It’s easy to make a fair housing mistake when you’re renting out a San Mateo property, and unfortunately, those mistakes are often expensive. The laws are always changing, and in California, our fair housing laws are even stricter than the federal Fair Housing Act.
It’s important that you know these laws or that you work with a San Mateo property management company that understands the risks and keeps you compliant.
We see a lot of rental property owners making the same fair housing mistakes, and today we’re highlighting some of the most common violations, and talking about what you can do to avoid them.
Fair Housing Violations in Advertising
When you’re marketing your rental home, you can talk freely about how large the home is, how much the rent will be per month, when the home will be available, and what the property’s benefits are – whether those happen to be great natural light, updated kitchen appliances, or a fenced backyard.
You cannot say it would be “great for single professionals.” You cannot say it’s close to churches. You cannot say that Section 8 applicants are not permitted.
Keep your rental property marketing accessible to everyone who is qualified. Including or excluding certain groups like families or religious minorities can be seen as discriminatory. Keep your advertising focused on what the property is and what it has to offer. Don’t make assumptions about who would want to live there and don’t talk about the types of tenants you would prefer.
Inconsistent Screening Processes in San Mateo
Put together a standard rental criteria or a set of qualifications. Make sure this is in writing and make sure you provide it to everyone who is interested in filling out an application. Then, make sure you follow your own standards consistently every time you screen a potential tenant. You have to screen each application the same way, otherwise you could be accused of discrimination. Denying one applicant because of a 580 credit score is not going to hold up in court if the tenant you eventually place has a 560 credit score. Be consistent.
Recently, it became illegal to deny an applicant because of subsidized housing vouchers. This means that if someone in the Section 8 program, for example, applies to rent your property and uses their housing voucher as proof of income, you have to accept the application and screen the tenant the same way you screen everyone else. It’s very easy to make a mistake here, and you have to be prepared. A written screening process that is documented and followed will be your best tool.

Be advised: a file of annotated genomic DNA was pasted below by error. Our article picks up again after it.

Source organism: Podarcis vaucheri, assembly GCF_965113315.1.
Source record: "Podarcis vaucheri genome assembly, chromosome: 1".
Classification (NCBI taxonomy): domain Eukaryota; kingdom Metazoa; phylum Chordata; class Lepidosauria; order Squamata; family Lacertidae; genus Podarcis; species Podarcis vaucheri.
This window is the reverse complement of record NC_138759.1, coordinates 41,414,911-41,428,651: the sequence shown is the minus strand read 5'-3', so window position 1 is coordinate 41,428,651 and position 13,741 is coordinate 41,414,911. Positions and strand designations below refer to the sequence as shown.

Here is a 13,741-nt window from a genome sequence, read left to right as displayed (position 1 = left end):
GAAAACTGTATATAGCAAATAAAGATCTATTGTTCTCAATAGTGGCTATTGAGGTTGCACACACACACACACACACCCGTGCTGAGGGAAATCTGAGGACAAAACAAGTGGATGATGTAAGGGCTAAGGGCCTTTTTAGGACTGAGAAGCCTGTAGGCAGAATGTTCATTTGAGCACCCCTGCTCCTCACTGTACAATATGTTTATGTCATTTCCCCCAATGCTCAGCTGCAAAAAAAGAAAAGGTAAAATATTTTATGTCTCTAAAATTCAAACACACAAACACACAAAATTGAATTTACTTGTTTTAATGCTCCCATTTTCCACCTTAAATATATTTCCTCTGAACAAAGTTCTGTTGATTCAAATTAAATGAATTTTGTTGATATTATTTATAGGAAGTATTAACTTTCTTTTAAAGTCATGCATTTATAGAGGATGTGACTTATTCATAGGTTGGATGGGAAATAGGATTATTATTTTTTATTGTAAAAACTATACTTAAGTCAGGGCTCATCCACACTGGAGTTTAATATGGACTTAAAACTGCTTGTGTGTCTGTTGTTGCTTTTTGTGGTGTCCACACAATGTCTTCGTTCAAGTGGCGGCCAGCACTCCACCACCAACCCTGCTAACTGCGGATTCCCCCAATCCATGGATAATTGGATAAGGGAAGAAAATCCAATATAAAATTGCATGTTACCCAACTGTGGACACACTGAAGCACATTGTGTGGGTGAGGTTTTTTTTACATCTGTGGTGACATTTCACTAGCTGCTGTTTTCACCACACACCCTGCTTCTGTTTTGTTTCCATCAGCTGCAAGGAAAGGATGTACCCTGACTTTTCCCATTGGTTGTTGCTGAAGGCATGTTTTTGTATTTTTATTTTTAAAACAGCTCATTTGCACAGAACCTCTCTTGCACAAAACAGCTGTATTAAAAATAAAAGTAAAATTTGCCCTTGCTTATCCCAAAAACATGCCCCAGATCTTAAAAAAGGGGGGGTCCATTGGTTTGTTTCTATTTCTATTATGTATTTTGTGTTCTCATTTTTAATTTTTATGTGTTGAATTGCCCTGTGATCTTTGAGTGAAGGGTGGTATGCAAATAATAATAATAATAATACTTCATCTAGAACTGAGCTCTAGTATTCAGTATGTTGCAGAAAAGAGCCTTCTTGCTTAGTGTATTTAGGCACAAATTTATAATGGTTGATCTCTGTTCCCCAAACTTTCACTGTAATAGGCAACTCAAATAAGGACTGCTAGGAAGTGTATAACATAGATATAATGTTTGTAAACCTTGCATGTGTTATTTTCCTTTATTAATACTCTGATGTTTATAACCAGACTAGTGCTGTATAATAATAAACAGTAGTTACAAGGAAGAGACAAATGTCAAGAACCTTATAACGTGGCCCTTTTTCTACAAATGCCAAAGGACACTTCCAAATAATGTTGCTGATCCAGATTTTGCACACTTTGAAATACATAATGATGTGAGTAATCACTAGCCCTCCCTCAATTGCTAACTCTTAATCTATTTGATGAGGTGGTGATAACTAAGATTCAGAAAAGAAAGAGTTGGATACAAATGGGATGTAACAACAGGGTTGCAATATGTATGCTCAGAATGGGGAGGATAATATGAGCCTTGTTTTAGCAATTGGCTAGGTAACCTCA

Service and Support Animals are not Pets
As a landlord, it’s your decision to allow pets or not allow pets in your San Mateo rental property. However, you cannot deny tenants with service or support animals. The fair housing laws do not consider those animals to be pets. They are, instead, accommodations.
This is another easy way to get caught up in a legal nightmare. You can ask for a medical explanation from a tenant who has an emotional support animal, but you cannot ask for that documentation from a tenant with a service animal such as a Seeing Eye Dog. This is another area of the law that is constantly evolving, and you need to be ready for a challenge if you try to charge a pet fee or a pet deposit for an animal that you believe to be a pet. If it’s a service or support animal, you cannot deny it and you cannot charge pet fees, deposits, or rent.
These are just a few examples of the trouble landlords find themselves in when they don’t completely understand the fair housing laws. If you’d like some help, work with a professional San Mateo property management company. We know the laws well, and we keep up with the changes. Contact our team at Five Star Property Management.